Go World Cup: Top World Cup showings a matter of debate
by Greg Olson
May 28, 2010 | 6297 views | 0 0 comments | 77 77 recommendations | email to a friend | print
If you’re interested in starting a “healthy discussion” (commonly called an argument) among soccer fanatics, you can throw this question in their midst: “What’s the greatest performance in World Cup history?”

The stage of the World Cup is so large that an outstanding performance — or a monstrous choke — looms large on a player’s reputation. Here are some nominees for most outstanding performances from the previous 18 World Cups.

Greatest tournament by a player

The player with the most goals in a single tournament is not a household name like Pele, Maradona or Ronaldo. The record holder is Just Fontaine, who scored an unbelievable 13 goals in 1958. He managed to score in every French game, including a four-goal frenzy against West Germany in the consolation match. Unfortunately for France, his career was cut short by injury.

During his short international stint, he managed an incredible 30 goals in 21 matches. Fontaine’s record for goals in a single World Cup tournament not only has stood for more than 50 years, it may last indefinitely, because of modern soccer’s focus on minimizing scoring opportunities.

Greatest game by a player

In 1966, a Mozambique-born player named Eusebio turned in an outstanding performance for his adopted country of Portugal. While he scored nine goals in the tournament, his greatest game — and perhaps the greatest game ever played in a World Cup — came in the quarterfinals against North Korea. The virtually unknown Korean squad shocked the Portuguese by taking a 3-0 lead in the game’s first 25 minutes. But then, Eusebio took control of the game. In just 30 minutes, he managed four goals as his side went on to defeat the upstarts, 5-3. (Type in “North Korea vs. Portugal 1966 World Cup” at www.you

tube.com to watch his goals.)

Greatest team performances

The 1970 Brazilian team that won all six games, racking up 19 goals and conceding only six, combined outstanding individual talent with a team understanding that conspired to destroy opponents. One goal in the final exemplified the mixture of team and individual play. A Brazilian fullback dribbled through four players before passing the ball to a teammate, who then knocked a 20-yard pass to a winger, who received the ball and centered it to Pele.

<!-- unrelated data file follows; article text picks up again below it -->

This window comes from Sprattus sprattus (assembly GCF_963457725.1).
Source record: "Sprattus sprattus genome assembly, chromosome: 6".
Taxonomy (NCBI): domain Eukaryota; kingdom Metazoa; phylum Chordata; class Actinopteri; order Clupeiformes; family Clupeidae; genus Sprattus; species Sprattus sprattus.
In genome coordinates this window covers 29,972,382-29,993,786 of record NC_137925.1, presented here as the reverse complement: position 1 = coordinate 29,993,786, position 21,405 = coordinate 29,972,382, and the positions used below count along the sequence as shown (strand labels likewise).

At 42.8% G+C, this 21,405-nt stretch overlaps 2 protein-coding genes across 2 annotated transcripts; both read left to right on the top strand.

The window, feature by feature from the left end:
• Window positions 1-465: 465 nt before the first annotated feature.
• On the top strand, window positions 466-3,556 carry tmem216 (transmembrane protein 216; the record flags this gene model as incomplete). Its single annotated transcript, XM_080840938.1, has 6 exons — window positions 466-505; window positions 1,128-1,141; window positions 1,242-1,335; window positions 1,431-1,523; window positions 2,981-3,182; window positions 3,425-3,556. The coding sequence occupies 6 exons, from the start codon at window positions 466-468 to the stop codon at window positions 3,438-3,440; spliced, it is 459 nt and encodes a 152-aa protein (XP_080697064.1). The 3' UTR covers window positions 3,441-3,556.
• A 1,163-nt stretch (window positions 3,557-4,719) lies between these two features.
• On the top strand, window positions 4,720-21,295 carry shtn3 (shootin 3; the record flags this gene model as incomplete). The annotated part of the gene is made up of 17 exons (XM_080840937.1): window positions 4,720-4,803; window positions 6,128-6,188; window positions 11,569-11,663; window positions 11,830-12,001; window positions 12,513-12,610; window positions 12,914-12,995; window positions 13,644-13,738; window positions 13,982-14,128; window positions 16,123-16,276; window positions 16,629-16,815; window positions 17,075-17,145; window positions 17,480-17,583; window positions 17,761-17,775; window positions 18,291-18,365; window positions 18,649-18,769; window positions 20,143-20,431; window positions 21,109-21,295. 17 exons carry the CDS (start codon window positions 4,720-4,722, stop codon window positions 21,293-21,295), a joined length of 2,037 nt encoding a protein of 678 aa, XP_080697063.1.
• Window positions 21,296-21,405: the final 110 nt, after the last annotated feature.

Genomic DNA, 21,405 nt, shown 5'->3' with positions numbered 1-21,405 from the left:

Pele, feared for his ability to beat players on the dribble, was given space, but he promptly played the ball in front of an on-charging Carlos Alberto, who shot while at a dead sprint, striking a low and hard shot past the helpless Italian goalie. It was the final goal of the 1970 World Cup, giving Brazil a 4-1 victory. (Watch it on youtube.com.)

You might have noticed that I, and most fans, favor soccer that is open and exciting and involves goal-scoring. But one of the greatest performances in World Cup history involves defense. In the most recent World Cup, Italy played seven games and conceded only two goals. But even that amazing stat doesn’t tell the whole story.

The two goals they conceded were on a penalty and an own goal. No one scored upon the Italians in the “normal” course of play. While their brand of soccer may not be the most exciting, it is obviously effective.

The next greatest

Of the 736 players on the rosters of the 32 teams this year, who will score the memorable goals or make the crucial saves? Will one of the 32 teams dominate its opponents and be recognized by future fans as one of the best of all time?

We’ll find out, beginning in two short weeks.

Greg Olson is a soccer enthusiast and the athletic director at Baymonte Christian School in Scotts Valley. This is the fourth in a series of columns leading up to the mid-June World Cup in South Africa.
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